A charming anchorage off the Isle of Skye, Scotland
Tidal calculations are essential for visiting this secluded anchorage between these charming islands off Skye, says Jonty Pearce
Tucked into the sheltered space between the Isle of Skye and the Scottish mainland lies the stretch of sea known as the Inner Sound, whose 324m maximum depth makes it the deepest territorial water in the UK. Bounded to the west by the islands of Rona and Raasay and to the east by the Applecross Peninsula, the Inner Sound’s southeastern margin is formed by the Crowlin Islands. This uninhabited tightknit group of three isles is home to one of my favourite anchorages.
The Crowlin’s two main islands are split by a narrow channel creating a fairly shallow landlocked pool enjoying impressive shelter. This creek is entered from the north end by passing over a bar whose least charted depth is 0.0m. While I have never seen it actually dry, careful tidal calculations for arrival and departure are imperative. A 2m draft usually limits access to approximately HW +/-2hrs depending on the spring/ neap range. The impassable southern end dries at 3.1m, resulting in a perfectly sheltered pond bordered to the east and west by land and to the north and south by a narrow shallow or drying barrier; swell is not a problem here, though the tide does run through when the south end is covered. The bottom is clean sand with good holding.
The approach must be made from the north, having passed the Crowlin Islands if coming from Plockton or the Skye Bridge to the south, or directly towards the island group when sailing southward through the Inner Sound past Rona, Raasay, and Applecross. It is worth noting that the Inner Sound is used for submarine exercises and weapons testing; details are broadcast on VHF Ch. 8 at 0800 and 1800. When the area is operative safety vessels will request yachts to stay clear.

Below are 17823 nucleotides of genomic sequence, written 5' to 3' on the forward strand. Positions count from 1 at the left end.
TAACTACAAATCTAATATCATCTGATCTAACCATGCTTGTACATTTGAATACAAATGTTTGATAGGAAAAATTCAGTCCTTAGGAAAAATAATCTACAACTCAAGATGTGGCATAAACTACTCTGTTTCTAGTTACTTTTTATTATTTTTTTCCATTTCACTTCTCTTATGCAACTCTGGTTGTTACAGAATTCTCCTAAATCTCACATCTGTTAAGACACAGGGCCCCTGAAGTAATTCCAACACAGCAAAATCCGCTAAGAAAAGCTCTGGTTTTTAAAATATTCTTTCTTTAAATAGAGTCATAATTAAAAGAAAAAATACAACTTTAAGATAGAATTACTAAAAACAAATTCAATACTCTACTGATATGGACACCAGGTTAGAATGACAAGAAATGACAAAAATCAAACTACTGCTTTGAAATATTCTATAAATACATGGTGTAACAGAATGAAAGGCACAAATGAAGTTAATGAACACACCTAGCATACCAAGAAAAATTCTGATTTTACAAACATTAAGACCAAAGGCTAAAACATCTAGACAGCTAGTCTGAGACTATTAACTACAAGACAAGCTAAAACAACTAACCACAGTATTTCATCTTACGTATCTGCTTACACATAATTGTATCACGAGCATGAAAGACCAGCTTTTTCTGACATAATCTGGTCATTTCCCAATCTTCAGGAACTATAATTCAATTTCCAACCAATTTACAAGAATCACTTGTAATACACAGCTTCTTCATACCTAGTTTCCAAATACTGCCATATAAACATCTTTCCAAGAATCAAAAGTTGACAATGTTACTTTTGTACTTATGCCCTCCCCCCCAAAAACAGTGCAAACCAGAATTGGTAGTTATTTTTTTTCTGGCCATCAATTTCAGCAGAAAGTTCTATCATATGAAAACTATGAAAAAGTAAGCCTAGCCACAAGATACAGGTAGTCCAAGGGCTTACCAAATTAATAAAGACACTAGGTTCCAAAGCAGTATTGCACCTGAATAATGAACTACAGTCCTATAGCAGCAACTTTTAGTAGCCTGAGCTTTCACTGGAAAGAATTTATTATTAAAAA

When closing the northernmost island of Eilean Beag, give a good offing to the drying rocks off its north end as well as to the reef extending eastwards halfway down; similarly, when rounding Eilean Mor from the east keep well clear of its northern point. The area north of the bar is otherwise clear, and the anchor can be dropped once between the arms of the main islands. Tidal height permitting, I prefer to continue south over the bar into the main pool, noting a reef that extends from Eilean Mor’s west shore at the pool’s entrance. Bob Bradfield’s Antares Charts usefully cover the anchorage and indicate 4.9m depth in the centre of the pool.
The very absence of any facilities is one of this anchorage’s charms – If there are no other visitors, the only company will be the wildlife. Once the tender is launched, Eilean Mhor can be explored; bare of trees and providing sustenance for only grazing sheep, its peak of 114m and the small Loch nan Leac prove the main features.
This is a peaceful spot devoid of the bustle and noise of humanity; the evenings are frequently enhanced by clear skies and, if it is warm enough to sit in the cockpit, it is a delight to nurse a postprandial whisky whilst watching the bright stars until the light and warmth of the cabin beckon.